Kay Wheeler Moore

Welcome to my blog

Hello. . .

The Newfangled Country Gardener is for anyone who has a garden, would like to have a garden, or who simply enjoys eating the garden-fresh way. I don't claim to be an expert; in this blog I'm simply sharing some of the experiences my husband and I have in preparing food that is home-grown.

About the author

Kay Wheeler Moore is the author of a new cookbook, Way Back in the Country Garden, that features six generations of recipes that call for ingredients that are fresh from the garden. With home gardening surging in popularity as frugal people become more resourceful, this recipe collection and the stories that accompany it ideally will inspire others to cook the garden-fresh way and to preserve their own family food stories as well. The stories in this book center around the Three Red-Haired Miller Girls (Kay's mother and aunts) who grew up in Delta County, TX, with their own backyard garden so lavish that they felt as though they were royalty after their Mama wielded her kitchen magic on all that was homegrown. Introduced in Kay's previous book, Way Back in the Country, the lively Miller Girls again draw readers into their growing-up world, in which a stringent economic era--not unlike today's tight times--saw people turn to the earth to put food on the table for their loved ones. The rollicking yarns (all with recipes attached) have love, family, and faith as common denominators and show how food evocatively bonds us to our life experiences.

Friday, April 26, 2013

Peach Dumplings dessert a delicious reminder of upcoming garden season

The peach season is so near at hand, I couldn’t resist jumping the gun. Besides our “faithful four”—the four trees that are the regular peach producers in our garden—we have two new peach trees this year. They popped up from random seeds in the oddest places: one in a gravel walkway near our greenhouse and another near our back fence, far from our orchard area. Can’t wait to see what they do.

We have a few weeks to go before those green knobs that are showing up among the bushy leaves begin to yield yummy, cook-worthy fruit. But I saw a peach recipe I had to try, so I used a package of frozen ones and imagined what life will be like a few weeks hence when fresh peaches are piled high in our garden baskets.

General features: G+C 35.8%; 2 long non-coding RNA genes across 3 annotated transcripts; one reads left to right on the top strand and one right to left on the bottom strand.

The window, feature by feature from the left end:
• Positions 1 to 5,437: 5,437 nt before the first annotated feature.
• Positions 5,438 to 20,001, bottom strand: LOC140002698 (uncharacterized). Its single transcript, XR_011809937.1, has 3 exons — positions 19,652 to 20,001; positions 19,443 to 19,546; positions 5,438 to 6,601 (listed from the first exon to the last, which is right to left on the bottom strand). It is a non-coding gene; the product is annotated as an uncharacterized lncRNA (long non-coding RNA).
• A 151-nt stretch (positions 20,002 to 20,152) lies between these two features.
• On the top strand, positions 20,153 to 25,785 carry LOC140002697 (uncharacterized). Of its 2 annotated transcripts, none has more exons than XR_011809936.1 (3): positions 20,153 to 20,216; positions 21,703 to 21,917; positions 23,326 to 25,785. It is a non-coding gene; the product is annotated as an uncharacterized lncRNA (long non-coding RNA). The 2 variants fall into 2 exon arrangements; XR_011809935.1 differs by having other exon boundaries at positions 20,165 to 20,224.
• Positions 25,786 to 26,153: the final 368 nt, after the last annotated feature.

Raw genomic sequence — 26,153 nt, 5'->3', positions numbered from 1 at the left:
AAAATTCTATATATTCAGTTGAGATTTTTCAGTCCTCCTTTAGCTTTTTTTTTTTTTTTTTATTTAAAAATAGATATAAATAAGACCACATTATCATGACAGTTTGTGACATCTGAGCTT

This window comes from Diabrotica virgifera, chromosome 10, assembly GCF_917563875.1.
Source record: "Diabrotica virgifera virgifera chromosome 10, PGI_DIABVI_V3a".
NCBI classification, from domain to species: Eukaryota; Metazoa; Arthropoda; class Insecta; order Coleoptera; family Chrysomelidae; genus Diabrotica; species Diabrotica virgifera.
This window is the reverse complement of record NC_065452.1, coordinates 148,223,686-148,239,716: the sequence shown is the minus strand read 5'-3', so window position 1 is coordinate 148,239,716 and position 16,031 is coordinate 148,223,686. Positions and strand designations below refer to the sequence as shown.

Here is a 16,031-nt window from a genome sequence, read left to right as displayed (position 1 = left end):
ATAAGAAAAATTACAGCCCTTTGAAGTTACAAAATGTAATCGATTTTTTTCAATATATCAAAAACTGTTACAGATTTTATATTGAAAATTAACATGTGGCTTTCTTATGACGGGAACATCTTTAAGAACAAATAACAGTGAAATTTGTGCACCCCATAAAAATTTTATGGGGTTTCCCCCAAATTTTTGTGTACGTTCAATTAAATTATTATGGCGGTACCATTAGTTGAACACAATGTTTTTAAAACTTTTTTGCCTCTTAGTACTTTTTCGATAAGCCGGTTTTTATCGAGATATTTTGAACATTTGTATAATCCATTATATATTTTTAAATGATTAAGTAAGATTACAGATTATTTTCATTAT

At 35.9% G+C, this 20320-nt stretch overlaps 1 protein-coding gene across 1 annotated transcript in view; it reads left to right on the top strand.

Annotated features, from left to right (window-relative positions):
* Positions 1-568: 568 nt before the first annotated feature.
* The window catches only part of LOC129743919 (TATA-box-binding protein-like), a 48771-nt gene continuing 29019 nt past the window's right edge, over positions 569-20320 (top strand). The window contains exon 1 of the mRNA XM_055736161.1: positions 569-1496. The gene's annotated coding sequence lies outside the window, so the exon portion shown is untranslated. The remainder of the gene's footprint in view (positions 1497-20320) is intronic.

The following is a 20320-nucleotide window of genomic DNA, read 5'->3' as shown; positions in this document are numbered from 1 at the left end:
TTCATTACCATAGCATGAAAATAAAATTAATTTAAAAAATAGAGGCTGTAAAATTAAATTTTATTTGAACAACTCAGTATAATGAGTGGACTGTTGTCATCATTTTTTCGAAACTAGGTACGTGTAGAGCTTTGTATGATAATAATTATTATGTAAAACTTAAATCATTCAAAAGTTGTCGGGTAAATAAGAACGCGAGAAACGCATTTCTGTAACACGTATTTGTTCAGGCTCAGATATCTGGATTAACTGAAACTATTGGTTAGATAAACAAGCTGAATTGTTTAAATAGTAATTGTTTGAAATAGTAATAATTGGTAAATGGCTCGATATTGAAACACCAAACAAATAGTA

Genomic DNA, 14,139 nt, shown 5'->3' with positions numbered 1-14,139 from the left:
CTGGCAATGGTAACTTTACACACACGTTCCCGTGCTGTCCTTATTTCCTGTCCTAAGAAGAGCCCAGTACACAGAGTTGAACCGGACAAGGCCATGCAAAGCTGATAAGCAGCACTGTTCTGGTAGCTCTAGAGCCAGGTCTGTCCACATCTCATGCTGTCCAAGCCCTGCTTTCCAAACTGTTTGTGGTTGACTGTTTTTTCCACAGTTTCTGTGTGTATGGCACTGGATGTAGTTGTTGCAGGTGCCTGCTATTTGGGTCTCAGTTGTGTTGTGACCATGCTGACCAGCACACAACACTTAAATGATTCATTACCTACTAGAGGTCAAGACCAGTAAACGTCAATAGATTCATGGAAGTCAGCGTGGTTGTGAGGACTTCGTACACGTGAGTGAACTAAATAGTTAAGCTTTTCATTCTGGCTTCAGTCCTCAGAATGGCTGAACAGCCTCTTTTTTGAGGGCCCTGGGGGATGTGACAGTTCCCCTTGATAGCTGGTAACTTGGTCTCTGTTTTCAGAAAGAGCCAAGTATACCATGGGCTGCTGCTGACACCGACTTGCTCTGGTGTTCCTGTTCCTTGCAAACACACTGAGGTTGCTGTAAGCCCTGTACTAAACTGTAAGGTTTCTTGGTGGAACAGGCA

Peach Dumplings was an easy recipe because it relied on packaged refrigerated piecrusts, rolled out and cut into 4-inch circles. Into each “bundle” went peach slices; the bundle edges were gathered around the peaches and pinched to seal. With the peach packets lined up in a 11-inch-by-7-inch glass baking dish, a syrup of sugar, melted butter, ground cinnamon, and water was poured over.

The recipe says you can substitute canned or fresh biscuits for the piecrust rounds. This was a great little dessert that assembled quickly and held a terrific promise of one of my favorite times of year—peach season.

Peach Dumplings

1 (14.1-ounce) package refrigerated piecrusts
1 (20-ounce) package frozen sliced peaches, thawed and divided, or 4 ripe peaches, peeled and sliced
1/2 cup sugar (or sugar substitute)
1/4 cup butter, melted
1/8 teaspoon ground cinnamon
1/2 cup water

Preheat oven to 350 degrees. Unroll piecrusts on a lightly floured surface. Roll each into a 10-inch circle. Cut 5 (4-inch) circles from each crust. Roll each circle into an approximately 5 1/2-inch circle. Coarsely chop 2 cups peach slices. Divide chopped peaches among dough. Place fruit in center of each circle (about 1/4 cup per circle). Pull dough edges over peaches and gather in center. Pinch to seal and form a bundle. Place in a lightly greased 11-inch-by-7-inch baking dish. Arrange remaining peaches around bundles. Stir together sugar, next 2 ingredients, an 1/2 cup water until blended. Pour over bundles and peaches. Bake at 350 degrees for 1 hour or until golden brown; cool 10 minutes. Makes 10 servings. Can be served with sugar-free whipped topping. (Source: Southern Living, February 2013)

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